The expected group includes Gordon, Escobar, and Getz.  Gordon might not continue quite at the level he is at, but he has produced at a similar clip for a whole season before.  His OPS+ is 141 and in 2011 his season OPS+ was 140, so he is at or only a tiny bit above what he should be.  Alcides is continuing what he did last year only with slightly more power.  If he develops a little above last year no one should be shocked as that is fairly common of 26 year old players.  Chris Getz is a mediocre hitter, and will probably continue to be a mediocre hitter.  His average will likely come up and his slug will likely come down with no discernible change in team performance due to him.  That is fine since he bats ninth.

Now the under-performers.  Billy Butler will be fine, and as he rises back to his level the offense will improve.  I would move Lorenzo

Apr 14, 2013; Kansas City, MO, USA; Kansas City Royals players

Eric Hosmer

(left) and

Mike Moustakas

(right) during batting practice before a game against the Toronto Blue Jays at Kauffman Stadium. Mandatory Credit: Peter G. Aiken-USA TODAY Sports

Cain behind him to try and keep pitchers from walking him so much, but either way this is not a concern.  That leaves the young guys.  Salvador Perez is the only one nobody has been vocally down on.  Sal is hitting .258/.269/.348, so I’m not sure why he has been ignored by those concerned, but whatever.  He is a stud defensively and I guess his last two partial seasons are enough that everyone is giving him the benefit of the doubt.  Hosmer and Moose on the other hand are struggling mightily and every Royals fan knows it.  There is more concern here due to their performances last year, Hosmer the entire 2012 campaign and Moustakas’ second half.

Eric Hosmer is doing poorly, but there are signs that he is going to get right because he is still getting on base.  The power is the major concern here.  Way too many ground balls and only one extra base hit, and only a double at that, are keeping his numbers from being okay.  I am still optimistic that he will have a decent season, especially since one good game, say a double and home run in the same day, would make everything look a lot better very quickly.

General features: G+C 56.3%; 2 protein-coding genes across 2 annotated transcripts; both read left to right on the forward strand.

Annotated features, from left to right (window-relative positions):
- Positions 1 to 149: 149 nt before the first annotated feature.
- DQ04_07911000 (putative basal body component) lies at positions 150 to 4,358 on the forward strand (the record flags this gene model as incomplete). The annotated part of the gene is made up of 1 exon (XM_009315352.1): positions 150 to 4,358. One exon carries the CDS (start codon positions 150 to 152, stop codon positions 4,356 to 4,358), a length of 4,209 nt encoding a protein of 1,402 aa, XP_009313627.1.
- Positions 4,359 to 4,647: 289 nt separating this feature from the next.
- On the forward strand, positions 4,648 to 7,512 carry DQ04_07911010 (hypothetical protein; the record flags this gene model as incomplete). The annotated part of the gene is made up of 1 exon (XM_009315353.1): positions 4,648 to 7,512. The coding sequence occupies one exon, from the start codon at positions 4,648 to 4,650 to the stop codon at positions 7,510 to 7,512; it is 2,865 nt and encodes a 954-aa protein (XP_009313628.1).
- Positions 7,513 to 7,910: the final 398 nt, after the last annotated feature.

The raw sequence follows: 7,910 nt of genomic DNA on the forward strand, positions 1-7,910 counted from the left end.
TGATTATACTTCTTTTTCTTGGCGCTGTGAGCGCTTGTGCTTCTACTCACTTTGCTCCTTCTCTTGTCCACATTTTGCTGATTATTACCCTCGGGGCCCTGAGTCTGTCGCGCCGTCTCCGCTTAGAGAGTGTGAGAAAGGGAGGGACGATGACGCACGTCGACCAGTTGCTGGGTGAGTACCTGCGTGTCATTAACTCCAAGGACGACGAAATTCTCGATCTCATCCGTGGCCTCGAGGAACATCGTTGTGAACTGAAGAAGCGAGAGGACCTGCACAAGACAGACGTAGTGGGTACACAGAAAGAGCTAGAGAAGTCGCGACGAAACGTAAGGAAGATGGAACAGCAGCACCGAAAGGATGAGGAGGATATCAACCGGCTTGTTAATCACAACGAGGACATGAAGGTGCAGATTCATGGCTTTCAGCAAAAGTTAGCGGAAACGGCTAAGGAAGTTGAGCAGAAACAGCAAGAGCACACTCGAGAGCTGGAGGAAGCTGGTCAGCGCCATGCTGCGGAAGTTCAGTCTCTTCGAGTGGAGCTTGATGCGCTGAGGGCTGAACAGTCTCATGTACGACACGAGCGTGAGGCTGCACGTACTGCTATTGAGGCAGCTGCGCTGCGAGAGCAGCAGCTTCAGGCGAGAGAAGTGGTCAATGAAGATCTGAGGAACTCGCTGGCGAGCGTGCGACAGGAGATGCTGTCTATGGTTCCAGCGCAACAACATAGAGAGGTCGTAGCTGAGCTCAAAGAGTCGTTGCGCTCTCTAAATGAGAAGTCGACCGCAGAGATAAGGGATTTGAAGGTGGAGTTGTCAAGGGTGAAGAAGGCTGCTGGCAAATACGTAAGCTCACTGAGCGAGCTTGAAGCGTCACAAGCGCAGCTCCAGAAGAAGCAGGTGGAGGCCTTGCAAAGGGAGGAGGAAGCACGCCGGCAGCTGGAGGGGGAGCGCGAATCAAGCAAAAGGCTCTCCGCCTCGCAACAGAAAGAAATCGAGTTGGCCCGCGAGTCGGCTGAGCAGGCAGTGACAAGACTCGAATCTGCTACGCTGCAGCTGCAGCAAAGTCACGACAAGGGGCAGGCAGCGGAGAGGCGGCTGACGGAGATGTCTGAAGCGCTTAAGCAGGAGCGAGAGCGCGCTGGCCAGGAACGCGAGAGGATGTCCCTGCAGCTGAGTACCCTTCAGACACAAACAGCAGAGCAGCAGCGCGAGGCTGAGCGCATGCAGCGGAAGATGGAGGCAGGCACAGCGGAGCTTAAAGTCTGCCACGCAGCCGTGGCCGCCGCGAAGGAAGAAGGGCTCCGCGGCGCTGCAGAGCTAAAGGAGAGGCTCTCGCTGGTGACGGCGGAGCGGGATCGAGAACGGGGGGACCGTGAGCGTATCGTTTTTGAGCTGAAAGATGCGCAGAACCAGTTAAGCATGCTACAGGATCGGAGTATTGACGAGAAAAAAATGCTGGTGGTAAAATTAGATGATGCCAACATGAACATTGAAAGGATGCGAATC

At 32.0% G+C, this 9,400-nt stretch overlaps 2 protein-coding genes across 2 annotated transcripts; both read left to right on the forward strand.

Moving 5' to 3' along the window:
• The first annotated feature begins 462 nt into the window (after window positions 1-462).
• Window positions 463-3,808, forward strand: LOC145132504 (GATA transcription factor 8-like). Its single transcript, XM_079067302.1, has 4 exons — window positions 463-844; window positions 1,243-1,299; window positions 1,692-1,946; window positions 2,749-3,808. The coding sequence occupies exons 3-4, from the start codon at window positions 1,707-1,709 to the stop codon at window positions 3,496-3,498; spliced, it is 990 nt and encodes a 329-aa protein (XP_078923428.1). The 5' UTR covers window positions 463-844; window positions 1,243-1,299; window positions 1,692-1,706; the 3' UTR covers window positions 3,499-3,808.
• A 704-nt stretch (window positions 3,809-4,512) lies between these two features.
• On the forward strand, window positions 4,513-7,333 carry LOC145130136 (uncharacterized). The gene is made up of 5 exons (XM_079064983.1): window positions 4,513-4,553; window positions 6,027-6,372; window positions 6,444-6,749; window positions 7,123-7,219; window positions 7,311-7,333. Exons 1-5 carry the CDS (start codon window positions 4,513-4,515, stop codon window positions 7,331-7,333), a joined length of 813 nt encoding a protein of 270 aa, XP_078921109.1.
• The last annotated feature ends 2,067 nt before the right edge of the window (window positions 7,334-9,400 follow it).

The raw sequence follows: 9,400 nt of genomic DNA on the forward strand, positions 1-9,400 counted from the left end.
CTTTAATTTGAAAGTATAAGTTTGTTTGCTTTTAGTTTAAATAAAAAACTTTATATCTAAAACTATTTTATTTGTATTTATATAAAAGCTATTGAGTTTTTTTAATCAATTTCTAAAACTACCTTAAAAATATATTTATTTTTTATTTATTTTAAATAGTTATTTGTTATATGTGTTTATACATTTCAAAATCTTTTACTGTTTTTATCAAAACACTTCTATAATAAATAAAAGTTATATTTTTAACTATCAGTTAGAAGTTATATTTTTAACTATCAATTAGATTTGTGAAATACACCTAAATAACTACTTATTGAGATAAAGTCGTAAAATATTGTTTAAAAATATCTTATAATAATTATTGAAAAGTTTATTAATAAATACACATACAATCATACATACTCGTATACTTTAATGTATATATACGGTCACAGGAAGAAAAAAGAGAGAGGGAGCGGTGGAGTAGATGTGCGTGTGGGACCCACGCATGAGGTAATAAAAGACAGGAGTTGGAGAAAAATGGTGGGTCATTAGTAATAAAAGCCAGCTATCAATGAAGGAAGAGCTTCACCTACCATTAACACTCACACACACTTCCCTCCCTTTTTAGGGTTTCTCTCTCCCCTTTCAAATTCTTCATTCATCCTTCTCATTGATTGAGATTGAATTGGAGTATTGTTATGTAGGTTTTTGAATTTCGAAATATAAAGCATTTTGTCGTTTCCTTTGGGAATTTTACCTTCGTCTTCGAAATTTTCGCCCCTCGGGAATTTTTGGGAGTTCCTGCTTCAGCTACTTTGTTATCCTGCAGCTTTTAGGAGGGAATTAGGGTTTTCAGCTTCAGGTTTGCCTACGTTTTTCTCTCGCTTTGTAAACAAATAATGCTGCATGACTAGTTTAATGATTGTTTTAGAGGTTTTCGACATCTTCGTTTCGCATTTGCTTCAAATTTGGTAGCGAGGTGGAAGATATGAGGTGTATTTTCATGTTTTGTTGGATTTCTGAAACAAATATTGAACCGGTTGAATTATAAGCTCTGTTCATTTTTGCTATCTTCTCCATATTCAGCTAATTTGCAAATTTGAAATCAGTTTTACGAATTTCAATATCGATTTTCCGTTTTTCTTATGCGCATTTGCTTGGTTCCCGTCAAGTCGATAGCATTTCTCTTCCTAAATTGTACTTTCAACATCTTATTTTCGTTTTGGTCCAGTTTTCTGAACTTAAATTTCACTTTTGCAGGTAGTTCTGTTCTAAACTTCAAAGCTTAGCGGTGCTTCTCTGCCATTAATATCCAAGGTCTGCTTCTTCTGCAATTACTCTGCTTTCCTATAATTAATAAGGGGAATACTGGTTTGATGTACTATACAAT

Mike Moustakas is another story.  His line, .158/.226/.193, is atrocious.  There is no sugar coating the results when you aren’t hitting, or getting base, or showing any power.  His past and age make me think that it is just a slump at a bad time, but that doesn’t mean I am not concerned about the short term.  Worst case scenario is that he needs a remedial session in AAA to get back on track if in a couple of weeks he is still looking this bad at the plate.  Gordon and Butler, among others, have had to do this sort of thing so don’t freak out if Moose gets sent down it does not mean he is never going to be any good.  There is no way that the final line for all third basemen ends up looking that bad by the end of the year, and up is really the only possible direction.

What I take from the players themselves is that there are a lot more players or positions to expect improvement from as the year goes on than there are expected regressions.  In other words, despite the struggles of a significant portion of the offense, this team has pretty much replicated last year’s offensive output.  This offense should therefore be better than last year’s once all 162 have been played.  We already know how much better the starting pitching has been, and should be expecting them to come backward a little bit due to a pretty fantastic start.  Hopefully as the starting pitching starts to find their level, which still should be pretty good, this offense can do the same and we can continue to watch good baseball.  Then come June we can start talking about trades and such to bolster any continuing weaknesses.